Sunday, August 26, 2018

How To Best Honor the Memory of John McCain


John Avalon has a piece in The Daily Beast in which he makes the case that John McCain should've been elected president in 2000. I agree. He should've been. By all accounts, McCain ran an out of the box campaign that year and was very popular with independents, back when the term independent meant moderate, not more extreme. He, along with Democrat Bill Bradley, was someone who wasn't afraid to challenge his party when it was wrong.

I remember that presidential election very well. I often wonder what it would've been like had McCain and Bradley been the nominees, instead of Beavis and Butthead (AKA, George Bush and Al Gore), two people for whom the term "lesser of two evils" was invented. Imagine the prospect of two politicians standing on a debate stage who could talk frankly about the issues of the day without having to worry about offending their respective bases. That all went out the window after the Republican South Carolina primary in one of the most disgraceful episodes in American politics.

But if the courage that McCain displayed that year was a rare commodity, it's all but an endangered species these days. As political pundits and politicians alike deliver their eulogies to the fallen Arizona senator, it might be worth noting that more than just a man has departed this earth. Indeed, when he is laid to rest, the taps that will be played in his honor might as well be for the party he spent the better part of four decades serving. For if there ever was such a thing as a maverick, it is now just as extinct as the dinosaurs who once roamed this planet 65 million years ago.

Ever since the news broke that John McCain had brain cancer we knew this day was coming. Ted Kennedy had the same form of cancer and it took his life, literally nine years ago to the day. It wasn't a matter of if, but when. So now that the when is here, how might we best honor his considerable contributions to the nation?

Chuck Schumer has proposed renaming the Russell Senate building after McCain. That certainly would be a fitting gesture. But changing the name of a building from a someone who was a segregationist to someone who thought working across the aisle wasn't a necessary evil but a prerequisite for holding the job is only a start. It seems to me that the best way to honor the memory of the man would be to follow in his footsteps.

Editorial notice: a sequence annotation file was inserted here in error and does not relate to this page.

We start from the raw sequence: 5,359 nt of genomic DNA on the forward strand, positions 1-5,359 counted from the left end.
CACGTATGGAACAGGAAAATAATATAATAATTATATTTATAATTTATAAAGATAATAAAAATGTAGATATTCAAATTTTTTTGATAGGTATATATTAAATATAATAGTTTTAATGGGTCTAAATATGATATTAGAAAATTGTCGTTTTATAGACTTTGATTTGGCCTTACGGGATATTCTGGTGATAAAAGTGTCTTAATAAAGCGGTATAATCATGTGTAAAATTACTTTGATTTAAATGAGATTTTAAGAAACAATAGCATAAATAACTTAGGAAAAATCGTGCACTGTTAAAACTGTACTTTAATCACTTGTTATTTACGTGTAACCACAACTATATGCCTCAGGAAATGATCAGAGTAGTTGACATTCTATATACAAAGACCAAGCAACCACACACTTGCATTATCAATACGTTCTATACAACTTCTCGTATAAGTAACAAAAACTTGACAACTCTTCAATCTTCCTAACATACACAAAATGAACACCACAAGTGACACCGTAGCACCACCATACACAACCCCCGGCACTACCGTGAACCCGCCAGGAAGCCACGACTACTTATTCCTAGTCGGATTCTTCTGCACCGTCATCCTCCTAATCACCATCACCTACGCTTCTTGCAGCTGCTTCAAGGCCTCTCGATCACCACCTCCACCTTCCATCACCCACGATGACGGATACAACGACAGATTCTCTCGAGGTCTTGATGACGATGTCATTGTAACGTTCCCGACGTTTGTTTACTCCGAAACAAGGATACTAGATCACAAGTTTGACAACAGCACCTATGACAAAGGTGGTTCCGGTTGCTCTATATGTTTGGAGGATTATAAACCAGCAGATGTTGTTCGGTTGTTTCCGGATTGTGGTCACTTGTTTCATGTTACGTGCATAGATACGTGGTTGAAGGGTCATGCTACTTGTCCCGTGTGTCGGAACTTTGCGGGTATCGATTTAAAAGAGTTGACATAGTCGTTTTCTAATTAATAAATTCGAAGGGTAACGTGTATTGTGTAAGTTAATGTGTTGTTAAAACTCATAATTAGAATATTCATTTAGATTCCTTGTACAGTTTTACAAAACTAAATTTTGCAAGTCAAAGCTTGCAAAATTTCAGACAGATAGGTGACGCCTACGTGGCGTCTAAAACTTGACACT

The sad truth is that the Republican Party that John McCain loved so much looks nothing like it did when he won his first election to the House of Representatives in 1982. We can rehash the decline of the GOP till the cows come home. Those who insist that Donald Trump is to blame simply haven't been paying attention. The fact is the malignancy that has taken over the Party of Lincoln took a long time to metastasize. And it isn't likely to be removed anytime soon. But it can be shrunken in size if enough Republicans have the will.

Unfortunately, the few Republicans who have managed to muster the strength needed to call out Trump and his apologists have decided not to seek reelection. Jeff Flake and Bob Corker can deliver all the high-minded speeches they want. Neither will be in the Senate next year. The real challenge for this party will be to find enough people with the courage to fill the void left by McCain.

And that will be a tall task indeed. Not only has Trump managed to drive his opponents from the party, the ones who are likely to be elected this fall - especially in the House - will be even more beholden to him. McCain's brand of independence - to the extent that he was capable of it - is anathema to party leadership who seem more concerned with protecting their electoral prospects this fall than with defending their oath of office.

Even his closest friend in the Senate - Lindsey Graham - has indicated he would be okay if Trump fired Attorney General Jeff Sessions. Only a few months ago, Graham was adamant that such a move would be "the beginning of the end of his presidency." If someone who knew and supposedly loved McCain as much as Graham did can fold like a cheap tent at a yard sale, then the prospects of finding others with the testicular fortitude to resist this president will be virtually impossible.

It will likely take losing their majority in one or both houses of Congress to bring about something of a catharsis for Republicans. And even then, it will be a grudging acceptance, much like a child holding his or her breath and counting to a zillion before finally turning blue and exhaling. It's amazing how amenable and practical a person can get when deprived of something so basic as oxygen.

But while the optimist in me does hold out hope in a rebirth of sorts for the GOP, the cynic in me has his doubts. Frankly, as things stand now, I don't think these people have either the inclination or the willingness to take back their party from the extremists that have taken it over.  Maybe if Jeff Flake, Bob Corker and others like them had decided to run for reelection, even if it meant running as independents, rather than flee like rats on a sinking ship, things wouldn't have gotten so out of hand.

One thing is for certain: John McCain stood his ground and put his country before his party. He went toe to toe with Trump and came out better for the wear. If the members of his party are truly interested in honoring his legacy, they can start by taking up his mantle and going after the man who represents the single gravest threat to the Republic McCain himself was willing to give his life to defend.

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